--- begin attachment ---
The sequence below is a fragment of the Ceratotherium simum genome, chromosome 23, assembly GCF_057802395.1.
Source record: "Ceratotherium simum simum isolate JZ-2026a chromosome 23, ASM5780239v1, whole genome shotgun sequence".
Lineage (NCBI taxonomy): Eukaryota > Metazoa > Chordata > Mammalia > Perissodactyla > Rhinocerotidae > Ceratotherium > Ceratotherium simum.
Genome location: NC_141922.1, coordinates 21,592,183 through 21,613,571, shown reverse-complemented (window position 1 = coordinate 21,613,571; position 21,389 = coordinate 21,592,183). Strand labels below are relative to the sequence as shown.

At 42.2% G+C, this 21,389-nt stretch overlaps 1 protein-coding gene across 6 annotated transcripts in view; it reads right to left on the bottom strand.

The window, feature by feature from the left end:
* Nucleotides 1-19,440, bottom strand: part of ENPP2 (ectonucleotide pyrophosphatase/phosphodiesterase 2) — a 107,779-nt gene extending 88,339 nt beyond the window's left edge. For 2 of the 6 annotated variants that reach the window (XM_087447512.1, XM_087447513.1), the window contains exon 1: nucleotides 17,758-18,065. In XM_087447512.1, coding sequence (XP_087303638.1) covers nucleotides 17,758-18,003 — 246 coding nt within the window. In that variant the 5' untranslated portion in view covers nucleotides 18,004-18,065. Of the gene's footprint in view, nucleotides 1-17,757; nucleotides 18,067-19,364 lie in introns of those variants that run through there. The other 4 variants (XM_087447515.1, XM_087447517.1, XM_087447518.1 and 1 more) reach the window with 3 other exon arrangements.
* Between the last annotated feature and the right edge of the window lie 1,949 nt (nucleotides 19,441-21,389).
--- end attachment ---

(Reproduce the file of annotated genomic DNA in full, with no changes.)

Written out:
The sequence below is a fragment of the Ceratotherium simum genome, chromosome 23, assembly GCF_057802395.1.
Source record: "Ceratotherium simum simum isolate JZ-2026a chromosome 23, ASM5780239v1, whole genome shotgun sequence".
Lineage (NCBI taxonomy): Eukaryota > Metazoa > Chordata > Mammalia > Perissodactyla > Rhinocerotidae > Ceratotherium > Ceratotherium simum.
Genome location: NC_141922.1, coordinates 21,592,183 through 21,613,571, shown reverse-complemented (window position 1 = coordinate 21,613,571; position 21,389 = coordinate 21,592,183). Strand labels below are relative to the sequence as shown.

At 42.2% G+C, this 21,389-nt stretch overlaps 1 protein-coding gene across 6 annotated transcripts in view; it reads right to left on the bottom strand.

The window, feature by feature from the left end:
* Nucleotides 1-19,440, bottom strand: part of ENPP2 (ectonucleotide pyrophosphatase/phosphodiesterase 2) — a 107,779-nt gene extending 88,339 nt beyond the window's left edge. For 2 of the 6 annotated variants that reach the window (XM_087447512.1, XM_087447513.1), the window contains exon 1: nucleotides 17,758-18,065. In XM_087447512.1, coding sequence (XP_087303638.1) covers nucleotides 17,758-18,003 — 246 coding nt within the window. In that variant the 5' untranslated portion in view covers nucleotides 18,004-18,065. Of the gene's footprint in view, nucleotides 1-17,757; nucleotides 18,067-19,364 lie in introns of those variants that run through there. The other 4 variants (XM_087447515.1, XM_087447517.1, XM_087447518.1 and 1 more) reach the window with 3 other exon arrangements.
* Between the last annotated feature and the right edge of the window lie 1,949 nt (nucleotides 19,441-21,389).